Hunter Welcomes Secretary of Education Duncan to Roosevelt House
Arne Duncan, the Secretary of Education visited Hunter on May 16th for a conversation with Dr. Jonathan Fanton at Roosevelt House.
Fanton - currently the Franklin D. Roosevelt Visiting Fellow at Roosevelt House - called Duncan “a patient visionary” and “a romantic realist.” During their conversation they discussed strategies for lowering the country’s high dropout rates, the need for investing more in early childhood education, the positive impact of technology on education (he spoke highly of a school he visited in Boston which allows students to do homework on their phones), and The No Child Left Behind Act. “We want to fix it in a bipartisan way,” Duncan said. “It is far too punitive.” Duncan also spoke of the need for more teachers of color “to reflect the youth of the country.” He said African-American and Latino male educators are especially needed.
Hunter President Jennifer Raab welcomed the Secretary to Roosevelt House. “Your work as Secretary has been courageous, intelligent, groundbreaking and ambitious,” she said. “You are an inspiration for all of us here who work in public service and education.” President Raab wished Duncan a long career in the White House and invited him to become a Visiting Fellow at Roosevelt House once his work in Washington is complete.
During his conversation with Dr. Fanton, Duncan talked about the importance of a college degree. He said that when he was young "you could drop out of high school and, if you learned a trade, you could still make a decent living and support a family." He stressed the fact that we are competing in a global marketplace and said that the United States went from having the most college graduates per capita to 9th in just a decade.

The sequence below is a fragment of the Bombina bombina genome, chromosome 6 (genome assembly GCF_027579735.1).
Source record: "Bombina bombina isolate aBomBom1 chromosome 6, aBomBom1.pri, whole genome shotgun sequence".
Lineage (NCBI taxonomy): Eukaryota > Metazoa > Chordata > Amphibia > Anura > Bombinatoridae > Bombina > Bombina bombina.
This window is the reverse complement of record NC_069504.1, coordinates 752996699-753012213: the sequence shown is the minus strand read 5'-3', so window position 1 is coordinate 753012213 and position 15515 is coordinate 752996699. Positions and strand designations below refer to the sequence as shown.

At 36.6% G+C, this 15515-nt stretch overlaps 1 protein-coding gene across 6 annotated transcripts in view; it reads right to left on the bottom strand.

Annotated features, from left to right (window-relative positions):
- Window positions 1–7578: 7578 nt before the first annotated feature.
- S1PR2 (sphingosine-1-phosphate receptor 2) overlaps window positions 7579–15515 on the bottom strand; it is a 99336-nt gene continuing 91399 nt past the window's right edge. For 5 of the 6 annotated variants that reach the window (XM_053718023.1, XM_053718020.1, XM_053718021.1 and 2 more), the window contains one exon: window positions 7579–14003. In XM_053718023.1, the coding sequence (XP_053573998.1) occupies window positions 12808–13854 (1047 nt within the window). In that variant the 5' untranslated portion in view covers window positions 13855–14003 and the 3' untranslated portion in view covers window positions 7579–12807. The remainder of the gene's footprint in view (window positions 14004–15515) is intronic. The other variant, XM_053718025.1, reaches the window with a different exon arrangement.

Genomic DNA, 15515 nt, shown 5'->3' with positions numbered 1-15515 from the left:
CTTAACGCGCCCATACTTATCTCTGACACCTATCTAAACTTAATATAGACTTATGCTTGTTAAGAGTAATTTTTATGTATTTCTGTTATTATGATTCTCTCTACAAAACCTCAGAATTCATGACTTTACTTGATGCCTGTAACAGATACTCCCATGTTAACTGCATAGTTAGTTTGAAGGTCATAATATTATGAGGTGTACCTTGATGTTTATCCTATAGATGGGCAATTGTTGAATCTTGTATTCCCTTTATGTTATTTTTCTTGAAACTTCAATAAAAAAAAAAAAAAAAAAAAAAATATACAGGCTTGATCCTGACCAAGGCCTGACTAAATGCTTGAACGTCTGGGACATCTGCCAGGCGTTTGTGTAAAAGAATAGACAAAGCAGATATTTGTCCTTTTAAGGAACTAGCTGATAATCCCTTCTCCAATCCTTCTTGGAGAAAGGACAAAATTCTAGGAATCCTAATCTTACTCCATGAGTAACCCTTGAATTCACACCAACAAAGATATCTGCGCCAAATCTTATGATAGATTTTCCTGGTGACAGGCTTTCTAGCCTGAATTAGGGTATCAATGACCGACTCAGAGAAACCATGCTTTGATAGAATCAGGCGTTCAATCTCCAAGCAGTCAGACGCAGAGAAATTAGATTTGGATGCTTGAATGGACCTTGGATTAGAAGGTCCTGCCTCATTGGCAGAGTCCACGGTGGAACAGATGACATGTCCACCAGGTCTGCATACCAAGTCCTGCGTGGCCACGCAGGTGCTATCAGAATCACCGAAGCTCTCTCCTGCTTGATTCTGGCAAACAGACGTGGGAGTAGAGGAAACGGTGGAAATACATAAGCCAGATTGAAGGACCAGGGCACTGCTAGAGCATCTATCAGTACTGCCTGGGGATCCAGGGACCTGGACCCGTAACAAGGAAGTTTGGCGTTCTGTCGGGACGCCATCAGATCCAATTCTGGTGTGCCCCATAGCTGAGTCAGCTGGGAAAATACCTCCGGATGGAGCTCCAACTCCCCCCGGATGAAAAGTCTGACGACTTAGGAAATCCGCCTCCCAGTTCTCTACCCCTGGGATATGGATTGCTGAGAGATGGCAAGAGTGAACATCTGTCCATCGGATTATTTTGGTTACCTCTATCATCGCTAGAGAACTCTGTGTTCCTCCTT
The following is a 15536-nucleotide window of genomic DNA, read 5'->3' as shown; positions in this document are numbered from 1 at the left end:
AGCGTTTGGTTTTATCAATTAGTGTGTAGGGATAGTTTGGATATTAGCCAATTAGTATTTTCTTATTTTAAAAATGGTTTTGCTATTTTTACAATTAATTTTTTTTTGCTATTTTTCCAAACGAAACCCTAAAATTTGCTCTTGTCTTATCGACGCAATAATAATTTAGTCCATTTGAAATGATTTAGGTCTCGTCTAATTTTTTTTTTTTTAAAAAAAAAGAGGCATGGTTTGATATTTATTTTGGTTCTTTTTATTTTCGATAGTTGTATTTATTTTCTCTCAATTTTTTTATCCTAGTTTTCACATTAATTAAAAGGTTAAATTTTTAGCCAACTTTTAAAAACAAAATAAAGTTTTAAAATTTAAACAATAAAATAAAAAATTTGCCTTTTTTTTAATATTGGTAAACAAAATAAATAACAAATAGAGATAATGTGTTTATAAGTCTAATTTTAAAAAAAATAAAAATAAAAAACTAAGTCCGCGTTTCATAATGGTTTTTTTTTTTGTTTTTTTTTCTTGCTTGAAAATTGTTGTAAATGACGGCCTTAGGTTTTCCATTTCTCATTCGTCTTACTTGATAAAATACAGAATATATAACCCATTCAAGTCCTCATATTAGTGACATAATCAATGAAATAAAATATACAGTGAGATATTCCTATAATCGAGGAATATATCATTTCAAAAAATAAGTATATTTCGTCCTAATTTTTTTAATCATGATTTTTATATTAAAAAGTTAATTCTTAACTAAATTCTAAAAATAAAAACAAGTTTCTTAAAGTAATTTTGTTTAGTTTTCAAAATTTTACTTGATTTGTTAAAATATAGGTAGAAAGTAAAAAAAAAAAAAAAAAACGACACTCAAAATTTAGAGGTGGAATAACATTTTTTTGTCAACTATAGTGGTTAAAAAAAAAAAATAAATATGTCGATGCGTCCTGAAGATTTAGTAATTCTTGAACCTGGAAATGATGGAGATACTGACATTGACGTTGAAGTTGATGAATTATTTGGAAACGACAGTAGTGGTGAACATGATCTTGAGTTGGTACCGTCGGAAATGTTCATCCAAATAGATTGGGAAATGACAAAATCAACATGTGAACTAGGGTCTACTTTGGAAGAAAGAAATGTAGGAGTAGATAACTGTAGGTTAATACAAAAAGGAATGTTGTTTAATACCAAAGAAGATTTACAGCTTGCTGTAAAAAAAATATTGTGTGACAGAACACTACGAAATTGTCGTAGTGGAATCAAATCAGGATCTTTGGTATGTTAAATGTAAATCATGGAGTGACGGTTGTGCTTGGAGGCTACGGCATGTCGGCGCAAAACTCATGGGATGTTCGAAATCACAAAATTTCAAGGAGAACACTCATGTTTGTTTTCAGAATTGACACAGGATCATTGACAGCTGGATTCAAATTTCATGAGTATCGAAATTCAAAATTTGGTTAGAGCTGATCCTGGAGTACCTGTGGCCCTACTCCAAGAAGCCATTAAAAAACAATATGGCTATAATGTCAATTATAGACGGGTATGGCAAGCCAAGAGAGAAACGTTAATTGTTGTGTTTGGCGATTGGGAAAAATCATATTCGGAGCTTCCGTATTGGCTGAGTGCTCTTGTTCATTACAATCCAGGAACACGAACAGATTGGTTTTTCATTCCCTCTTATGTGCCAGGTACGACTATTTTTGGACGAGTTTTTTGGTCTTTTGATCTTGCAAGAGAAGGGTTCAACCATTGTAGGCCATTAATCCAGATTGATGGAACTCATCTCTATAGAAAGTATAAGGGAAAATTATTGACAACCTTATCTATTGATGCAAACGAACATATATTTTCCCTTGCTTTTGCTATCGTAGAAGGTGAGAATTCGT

Brenda Paulenoff, a Hunter graduate student completing her studies in Special Education, had the opportunity to ask Duncan a question: “In regards to new teachers in the field, how would you provide support and incentives?” Duncan, who said that he learns not from sitting in his office in Washington but from engaging with educators around the country, turned the question around and asked her what she would need. Paulenoff, whose focus is working with children who have severe and multiple disabilities, responded, “A decent salary, administrative support and a team of colleagues willing to collaborate and not compete.”
“Teachers are the most altruistic people in the world,” Duncan said, “[and they] should not have to take a vow of poverty.” Duncan acknowledged that teachers’ salaries should be more competitive. Paulenoff said she felt honored to be at the event and that Duncan validated her concerns. “He spoke of the need for adequate and supportive principals. He spoke of supporting good teachers and not just getting rid of bad teachers. He seemed very optimistic and enthusiastic.”
Chris Russell, a graduate student in Special Education who teaches at the Jewish Guild for the Blind School in Manhattan, presented Duncan with a Hunter hoodie sweatshirt “for those cold nights in Washington.” Duncan thanked him and thanked Hunter for its outstanding service and leadership. “This is a time of huge challenges,” he said, “and this is a time of amazing opportunities.”